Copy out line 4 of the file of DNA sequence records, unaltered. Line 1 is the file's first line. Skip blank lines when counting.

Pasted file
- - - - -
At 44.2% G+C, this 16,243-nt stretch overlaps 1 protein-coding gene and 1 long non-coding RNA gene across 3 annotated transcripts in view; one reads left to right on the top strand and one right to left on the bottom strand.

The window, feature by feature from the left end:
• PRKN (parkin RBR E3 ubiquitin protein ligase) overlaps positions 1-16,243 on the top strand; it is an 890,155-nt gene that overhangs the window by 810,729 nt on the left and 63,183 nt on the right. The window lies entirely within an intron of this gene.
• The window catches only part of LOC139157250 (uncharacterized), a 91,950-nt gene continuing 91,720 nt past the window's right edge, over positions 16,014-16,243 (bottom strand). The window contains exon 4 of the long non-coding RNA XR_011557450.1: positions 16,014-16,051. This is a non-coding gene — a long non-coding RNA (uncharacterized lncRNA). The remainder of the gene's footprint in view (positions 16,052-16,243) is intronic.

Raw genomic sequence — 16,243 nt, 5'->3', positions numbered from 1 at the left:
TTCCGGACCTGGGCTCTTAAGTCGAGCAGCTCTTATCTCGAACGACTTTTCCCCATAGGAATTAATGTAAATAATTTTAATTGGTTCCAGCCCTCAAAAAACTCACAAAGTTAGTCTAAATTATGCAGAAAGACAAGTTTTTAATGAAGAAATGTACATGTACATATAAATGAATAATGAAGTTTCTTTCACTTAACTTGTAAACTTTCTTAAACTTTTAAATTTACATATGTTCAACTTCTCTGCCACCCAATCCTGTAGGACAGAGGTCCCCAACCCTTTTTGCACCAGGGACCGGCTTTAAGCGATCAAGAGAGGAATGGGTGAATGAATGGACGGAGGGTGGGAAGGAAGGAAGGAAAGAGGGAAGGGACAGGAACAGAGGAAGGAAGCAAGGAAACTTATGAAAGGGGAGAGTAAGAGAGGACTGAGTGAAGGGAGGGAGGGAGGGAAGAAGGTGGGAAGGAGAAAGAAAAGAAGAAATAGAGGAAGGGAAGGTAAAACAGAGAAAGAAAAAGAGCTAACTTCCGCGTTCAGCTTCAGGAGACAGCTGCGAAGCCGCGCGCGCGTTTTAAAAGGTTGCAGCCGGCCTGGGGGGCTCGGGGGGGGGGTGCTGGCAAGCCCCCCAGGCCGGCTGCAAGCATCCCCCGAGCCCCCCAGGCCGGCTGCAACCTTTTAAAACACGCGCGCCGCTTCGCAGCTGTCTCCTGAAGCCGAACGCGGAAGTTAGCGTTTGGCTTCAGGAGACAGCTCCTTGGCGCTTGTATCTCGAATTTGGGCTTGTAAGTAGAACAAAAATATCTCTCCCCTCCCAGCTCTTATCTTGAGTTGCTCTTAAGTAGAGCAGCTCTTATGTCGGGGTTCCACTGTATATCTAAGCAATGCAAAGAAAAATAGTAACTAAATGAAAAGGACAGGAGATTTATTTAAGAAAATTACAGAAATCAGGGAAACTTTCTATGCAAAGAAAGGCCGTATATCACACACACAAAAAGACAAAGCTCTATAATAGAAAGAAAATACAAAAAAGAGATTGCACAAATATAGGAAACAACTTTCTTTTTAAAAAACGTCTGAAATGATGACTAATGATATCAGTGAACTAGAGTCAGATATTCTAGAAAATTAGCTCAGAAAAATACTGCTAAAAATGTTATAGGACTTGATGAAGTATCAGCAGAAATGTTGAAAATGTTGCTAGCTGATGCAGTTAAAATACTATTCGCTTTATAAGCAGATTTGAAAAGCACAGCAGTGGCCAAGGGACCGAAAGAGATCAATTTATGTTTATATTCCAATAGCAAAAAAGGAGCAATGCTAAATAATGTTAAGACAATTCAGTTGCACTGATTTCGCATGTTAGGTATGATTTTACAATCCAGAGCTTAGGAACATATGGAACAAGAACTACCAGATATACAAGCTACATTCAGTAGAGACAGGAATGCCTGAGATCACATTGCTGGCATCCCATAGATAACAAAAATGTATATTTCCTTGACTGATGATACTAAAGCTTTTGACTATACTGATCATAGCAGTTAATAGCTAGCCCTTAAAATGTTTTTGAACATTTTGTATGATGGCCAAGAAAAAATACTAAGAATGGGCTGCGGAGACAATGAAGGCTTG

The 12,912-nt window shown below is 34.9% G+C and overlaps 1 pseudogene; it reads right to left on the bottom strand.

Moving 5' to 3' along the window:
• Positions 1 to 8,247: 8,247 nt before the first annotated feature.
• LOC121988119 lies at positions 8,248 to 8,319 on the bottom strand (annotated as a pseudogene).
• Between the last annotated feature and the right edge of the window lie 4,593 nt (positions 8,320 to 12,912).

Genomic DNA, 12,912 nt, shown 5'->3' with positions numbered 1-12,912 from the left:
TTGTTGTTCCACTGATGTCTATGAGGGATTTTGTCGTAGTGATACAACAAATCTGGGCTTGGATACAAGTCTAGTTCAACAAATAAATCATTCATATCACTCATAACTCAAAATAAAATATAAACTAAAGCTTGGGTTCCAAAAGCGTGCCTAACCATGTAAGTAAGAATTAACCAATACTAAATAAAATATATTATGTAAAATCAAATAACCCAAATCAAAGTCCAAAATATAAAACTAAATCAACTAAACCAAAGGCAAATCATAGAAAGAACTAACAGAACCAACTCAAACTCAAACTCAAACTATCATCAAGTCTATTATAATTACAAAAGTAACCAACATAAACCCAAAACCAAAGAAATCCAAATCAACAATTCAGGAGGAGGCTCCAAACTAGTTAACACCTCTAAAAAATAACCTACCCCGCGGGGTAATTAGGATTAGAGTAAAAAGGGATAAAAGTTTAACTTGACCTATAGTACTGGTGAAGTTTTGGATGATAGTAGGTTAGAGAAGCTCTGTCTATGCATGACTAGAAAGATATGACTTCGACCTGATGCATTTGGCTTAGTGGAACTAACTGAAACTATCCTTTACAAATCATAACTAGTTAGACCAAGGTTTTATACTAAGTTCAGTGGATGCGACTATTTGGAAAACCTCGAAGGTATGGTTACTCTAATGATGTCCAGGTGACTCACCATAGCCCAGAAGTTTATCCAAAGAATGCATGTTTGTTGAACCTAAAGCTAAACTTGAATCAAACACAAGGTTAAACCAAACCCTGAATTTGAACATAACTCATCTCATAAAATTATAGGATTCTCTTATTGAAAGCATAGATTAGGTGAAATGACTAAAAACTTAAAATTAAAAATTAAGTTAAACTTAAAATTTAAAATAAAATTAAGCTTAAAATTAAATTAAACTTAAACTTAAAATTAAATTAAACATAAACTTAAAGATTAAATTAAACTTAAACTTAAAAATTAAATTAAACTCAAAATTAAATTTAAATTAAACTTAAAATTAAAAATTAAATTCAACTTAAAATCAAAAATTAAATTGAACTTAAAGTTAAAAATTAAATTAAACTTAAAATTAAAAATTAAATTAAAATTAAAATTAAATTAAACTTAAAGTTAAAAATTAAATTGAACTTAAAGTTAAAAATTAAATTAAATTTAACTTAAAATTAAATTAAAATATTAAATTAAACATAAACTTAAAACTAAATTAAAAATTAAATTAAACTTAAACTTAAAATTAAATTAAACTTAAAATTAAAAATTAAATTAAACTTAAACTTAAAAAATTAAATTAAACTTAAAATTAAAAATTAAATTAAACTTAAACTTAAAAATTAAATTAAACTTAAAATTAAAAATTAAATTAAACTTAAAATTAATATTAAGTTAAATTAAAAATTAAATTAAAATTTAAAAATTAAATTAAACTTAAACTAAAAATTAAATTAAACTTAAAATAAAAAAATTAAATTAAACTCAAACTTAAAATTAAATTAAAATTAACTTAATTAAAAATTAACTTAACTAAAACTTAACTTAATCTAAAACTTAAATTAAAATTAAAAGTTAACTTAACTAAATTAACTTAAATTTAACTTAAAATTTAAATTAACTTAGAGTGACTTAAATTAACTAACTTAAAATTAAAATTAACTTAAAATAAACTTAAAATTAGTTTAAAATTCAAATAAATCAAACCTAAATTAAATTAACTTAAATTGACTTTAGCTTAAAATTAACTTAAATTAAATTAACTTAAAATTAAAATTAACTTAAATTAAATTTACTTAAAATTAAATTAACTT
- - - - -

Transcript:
• The window catches only part of LOC139157250 (uncharacterized), a 91,950-nt gene continuing 91,720 nt past the window's right edge, over positions 16,014-16,243 (bottom strand). The window contains exon 4 of the long non-coding RNA XR_011557450.1: positions 16,014-16,051. This is a non-coding gene — a long non-coding RNA (uncharacterized lncRNA). The remainder of the gene's footprint in view (positions 16,052-16,243) is intronic.